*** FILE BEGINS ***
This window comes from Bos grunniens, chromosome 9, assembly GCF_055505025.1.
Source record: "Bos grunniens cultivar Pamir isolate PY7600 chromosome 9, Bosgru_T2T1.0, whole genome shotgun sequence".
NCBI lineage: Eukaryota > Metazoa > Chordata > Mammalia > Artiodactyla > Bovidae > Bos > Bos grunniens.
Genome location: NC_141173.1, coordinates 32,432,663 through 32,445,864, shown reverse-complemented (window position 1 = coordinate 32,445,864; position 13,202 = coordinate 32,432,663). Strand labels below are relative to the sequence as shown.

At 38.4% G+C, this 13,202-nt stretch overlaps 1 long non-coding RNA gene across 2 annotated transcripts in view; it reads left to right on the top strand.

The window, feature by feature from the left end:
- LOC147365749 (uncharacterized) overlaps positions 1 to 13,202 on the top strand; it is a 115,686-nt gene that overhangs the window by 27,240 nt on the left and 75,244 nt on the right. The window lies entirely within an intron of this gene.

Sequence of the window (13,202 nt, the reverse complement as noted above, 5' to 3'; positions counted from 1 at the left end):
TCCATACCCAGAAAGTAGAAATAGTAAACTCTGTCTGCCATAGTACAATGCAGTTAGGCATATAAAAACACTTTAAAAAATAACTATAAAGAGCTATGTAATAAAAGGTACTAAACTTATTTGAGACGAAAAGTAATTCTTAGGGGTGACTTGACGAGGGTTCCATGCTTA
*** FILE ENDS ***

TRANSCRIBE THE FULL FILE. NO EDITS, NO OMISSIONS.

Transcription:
This window comes from Bos grunniens, chromosome 9, assembly GCF_055505025.1.
Source record: "Bos grunniens cultivar Pamir isolate PY7600 chromosome 9, Bosgru_T2T1.0, whole genome shotgun sequence".
NCBI lineage: Eukaryota > Metazoa > Chordata > Mammalia > Artiodactyla > Bovidae > Bos > Bos grunniens.
Genome location: NC_141173.1, coordinates 32,432,663 through 32,445,864, shown reverse-complemented (window position 1 = coordinate 32,445,864; position 13,202 = coordinate 32,432,663). Strand labels below are relative to the sequence as shown.

At 38.4% G+C, this 13,202-nt stretch overlaps 1 long non-coding RNA gene across 2 annotated transcripts in view; it reads left to right on the top strand.

The window, feature by feature from the left end:
- LOC147365749 (uncharacterized) overlaps positions 1 to 13,202 on the top strand; it is a 115,686-nt gene that overhangs the window by 27,240 nt on the left and 75,244 nt on the right. The window lies entirely within an intron of this gene.

Sequence of the window (13,202 nt, the reverse complement as noted above, 5' to 3'; positions counted from 1 at the left end):
TCCATACCCAGAAAGTAGAAATAGTAAACTCTGTCTGCCATAGTACAATGCAGTTAGGCATATAAAAACACTTTAAAAAATAACTATAAAGAGCTATGTAATAAAAGGTACTAAACTTATTTGAGACGAAAAGTAATTCTTAGGGGTGACTTGACGAGGGTTCCATGCTTA